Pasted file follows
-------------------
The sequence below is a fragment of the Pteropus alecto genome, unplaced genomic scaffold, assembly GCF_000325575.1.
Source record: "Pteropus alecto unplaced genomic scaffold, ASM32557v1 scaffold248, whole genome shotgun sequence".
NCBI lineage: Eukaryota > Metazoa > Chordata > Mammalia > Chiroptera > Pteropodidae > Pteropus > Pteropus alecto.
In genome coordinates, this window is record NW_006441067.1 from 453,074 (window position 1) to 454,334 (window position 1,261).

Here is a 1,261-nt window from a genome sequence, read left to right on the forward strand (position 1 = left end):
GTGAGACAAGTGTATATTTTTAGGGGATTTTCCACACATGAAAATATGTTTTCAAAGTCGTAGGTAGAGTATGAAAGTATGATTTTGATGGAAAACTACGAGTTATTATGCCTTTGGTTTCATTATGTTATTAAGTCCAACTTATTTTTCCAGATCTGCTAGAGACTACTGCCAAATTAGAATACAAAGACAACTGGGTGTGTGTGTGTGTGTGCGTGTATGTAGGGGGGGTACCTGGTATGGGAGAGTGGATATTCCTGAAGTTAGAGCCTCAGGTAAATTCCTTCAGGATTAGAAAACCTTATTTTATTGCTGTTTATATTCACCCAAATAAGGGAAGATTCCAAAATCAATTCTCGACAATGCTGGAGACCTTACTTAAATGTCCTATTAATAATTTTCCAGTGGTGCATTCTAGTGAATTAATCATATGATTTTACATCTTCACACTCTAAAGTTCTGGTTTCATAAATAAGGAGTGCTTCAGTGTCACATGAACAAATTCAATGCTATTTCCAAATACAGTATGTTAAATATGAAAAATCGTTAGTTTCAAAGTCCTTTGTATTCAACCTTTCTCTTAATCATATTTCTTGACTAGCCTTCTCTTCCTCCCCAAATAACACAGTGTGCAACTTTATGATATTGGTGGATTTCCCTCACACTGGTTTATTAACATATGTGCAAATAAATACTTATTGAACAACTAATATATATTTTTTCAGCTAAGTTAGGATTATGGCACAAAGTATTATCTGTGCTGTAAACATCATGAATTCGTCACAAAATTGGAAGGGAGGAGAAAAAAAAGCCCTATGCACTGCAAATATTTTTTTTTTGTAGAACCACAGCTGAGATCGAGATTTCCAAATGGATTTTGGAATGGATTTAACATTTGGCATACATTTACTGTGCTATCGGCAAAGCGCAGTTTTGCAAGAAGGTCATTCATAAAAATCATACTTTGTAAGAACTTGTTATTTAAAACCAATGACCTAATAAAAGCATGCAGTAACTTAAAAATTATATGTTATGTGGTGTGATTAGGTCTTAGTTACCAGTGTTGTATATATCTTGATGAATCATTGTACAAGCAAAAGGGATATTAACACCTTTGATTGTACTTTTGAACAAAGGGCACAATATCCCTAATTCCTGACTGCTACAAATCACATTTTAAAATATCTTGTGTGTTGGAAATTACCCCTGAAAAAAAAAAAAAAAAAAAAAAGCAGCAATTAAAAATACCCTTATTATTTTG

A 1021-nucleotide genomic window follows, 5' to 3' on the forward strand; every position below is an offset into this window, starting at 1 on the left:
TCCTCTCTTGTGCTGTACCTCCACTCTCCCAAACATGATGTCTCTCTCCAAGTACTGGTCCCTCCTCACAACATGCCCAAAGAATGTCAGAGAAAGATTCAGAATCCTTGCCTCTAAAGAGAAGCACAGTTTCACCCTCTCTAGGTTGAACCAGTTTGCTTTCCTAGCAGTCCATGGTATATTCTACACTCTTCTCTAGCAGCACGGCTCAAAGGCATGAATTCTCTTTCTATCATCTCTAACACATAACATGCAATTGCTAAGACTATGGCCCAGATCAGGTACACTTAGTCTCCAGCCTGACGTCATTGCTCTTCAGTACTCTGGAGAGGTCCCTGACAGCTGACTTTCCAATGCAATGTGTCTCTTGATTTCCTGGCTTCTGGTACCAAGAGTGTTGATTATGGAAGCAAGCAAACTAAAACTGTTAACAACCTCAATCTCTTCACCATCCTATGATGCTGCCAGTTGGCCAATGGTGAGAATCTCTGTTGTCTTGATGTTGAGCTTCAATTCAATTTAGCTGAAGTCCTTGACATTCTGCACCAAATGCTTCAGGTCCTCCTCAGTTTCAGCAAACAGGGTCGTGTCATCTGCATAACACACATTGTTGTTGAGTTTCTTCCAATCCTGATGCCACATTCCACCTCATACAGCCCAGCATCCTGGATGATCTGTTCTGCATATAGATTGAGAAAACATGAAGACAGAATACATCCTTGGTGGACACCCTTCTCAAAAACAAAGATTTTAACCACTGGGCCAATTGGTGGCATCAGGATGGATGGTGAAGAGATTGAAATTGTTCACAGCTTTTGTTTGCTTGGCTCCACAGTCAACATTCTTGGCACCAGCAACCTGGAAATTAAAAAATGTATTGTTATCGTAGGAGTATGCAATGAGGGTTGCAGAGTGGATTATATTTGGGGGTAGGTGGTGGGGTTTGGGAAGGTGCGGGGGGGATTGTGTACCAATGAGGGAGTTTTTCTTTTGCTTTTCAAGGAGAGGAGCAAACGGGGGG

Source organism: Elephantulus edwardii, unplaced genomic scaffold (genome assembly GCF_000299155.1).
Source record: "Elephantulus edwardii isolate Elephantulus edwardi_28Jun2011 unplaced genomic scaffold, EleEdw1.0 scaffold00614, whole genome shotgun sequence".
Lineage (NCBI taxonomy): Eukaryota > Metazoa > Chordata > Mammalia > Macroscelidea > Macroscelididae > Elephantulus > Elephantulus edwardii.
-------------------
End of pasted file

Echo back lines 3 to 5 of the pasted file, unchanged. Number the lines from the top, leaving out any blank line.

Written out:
NCBI lineage: Eukaryota > Metazoa > Chordata > Mammalia > Chiroptera > Pteropodidae > Pteropus > Pteropus alecto.
In genome coordinates, this window is record NW_006441067.1 from 453,074 (window position 1) to 454,334 (window position 1,261).

Here is a 1,261-nt window from a genome sequence, read left to right on the forward strand (position 1 = left end):